Social media should reflect flaws in daily life; perfection in reality and online deemed impossible

Rachel Cannon, Staff Writer

The time you tripped in the school hallway in front of the cutest senior football player ever.
The moment you tried to shoot the game-changing penalty kick and missed — and fell flat on your face.
The time you almost talked to the quiet red-head in your math class.
The moments we wish we could tuck away and shove deep under our beds where no one will ever, ever find them.
As much as I hate to admit it, even though the time I called my teacher “mom” wasn’t exactly me at my best — sorry, Mrs. Brush — that and other not-so-great moments are teaching me to accept my flaws, move on and just accept myself as I really am.
This is already difficult enough, but lately I’ve noticed this struggle extends to social media, too, perhaps why we never post any of those regrettable moments online.
No one wants to own up to his or her mistakes, let alone share them with the world. It’s easy to believe that if people only see our successes, they will like us more.
It can take forever to decide if something is Facebook or Twitter “worthy.” Sometimes it seems like it’s getting “likes” or the end of the world.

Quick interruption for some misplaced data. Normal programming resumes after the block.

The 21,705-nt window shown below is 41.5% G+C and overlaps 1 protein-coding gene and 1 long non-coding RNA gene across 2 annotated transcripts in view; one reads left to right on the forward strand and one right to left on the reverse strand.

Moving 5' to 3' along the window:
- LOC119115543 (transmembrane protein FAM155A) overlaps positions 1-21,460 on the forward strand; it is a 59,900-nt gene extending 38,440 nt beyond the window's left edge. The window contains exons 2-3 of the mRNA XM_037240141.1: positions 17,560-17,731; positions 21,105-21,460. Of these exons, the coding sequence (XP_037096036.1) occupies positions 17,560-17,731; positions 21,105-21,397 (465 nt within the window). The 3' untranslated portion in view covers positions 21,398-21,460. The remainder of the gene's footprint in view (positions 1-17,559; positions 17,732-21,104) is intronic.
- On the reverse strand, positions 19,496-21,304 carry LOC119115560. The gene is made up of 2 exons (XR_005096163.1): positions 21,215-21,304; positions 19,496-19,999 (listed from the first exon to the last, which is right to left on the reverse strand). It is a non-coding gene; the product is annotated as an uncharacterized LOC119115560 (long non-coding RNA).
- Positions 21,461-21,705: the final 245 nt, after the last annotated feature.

But is the person I create on my account really me, or a person I wish I could be?
Am I accepting myself for who I am or assuming the role of an actor, trying to prove to others that I am worthwhile?
I’m slowly coming to this remarkable conclusion: I will never be perfect — so why would I try to be so on social media?
This seems simple, but couldn’t believing it be so freeing?
Think about it: no worrying about how many likes you get, who’s reading your tweets or what you’ve done that’s remotely interesting enough to post.
I know no matter what my profile looks like, I’m still me.
That includes all my imperfections and mistakes, and I don’t want to be fake anywhere, including on social media.
Here’s my challenge for myself and for you:
Don’t post anything just to get likes.
Don’t seek others’ approval — especially online.
It doesn’t matter who likes your status or retweets that hilarious post — you have worth, even with mistakes and imperfections.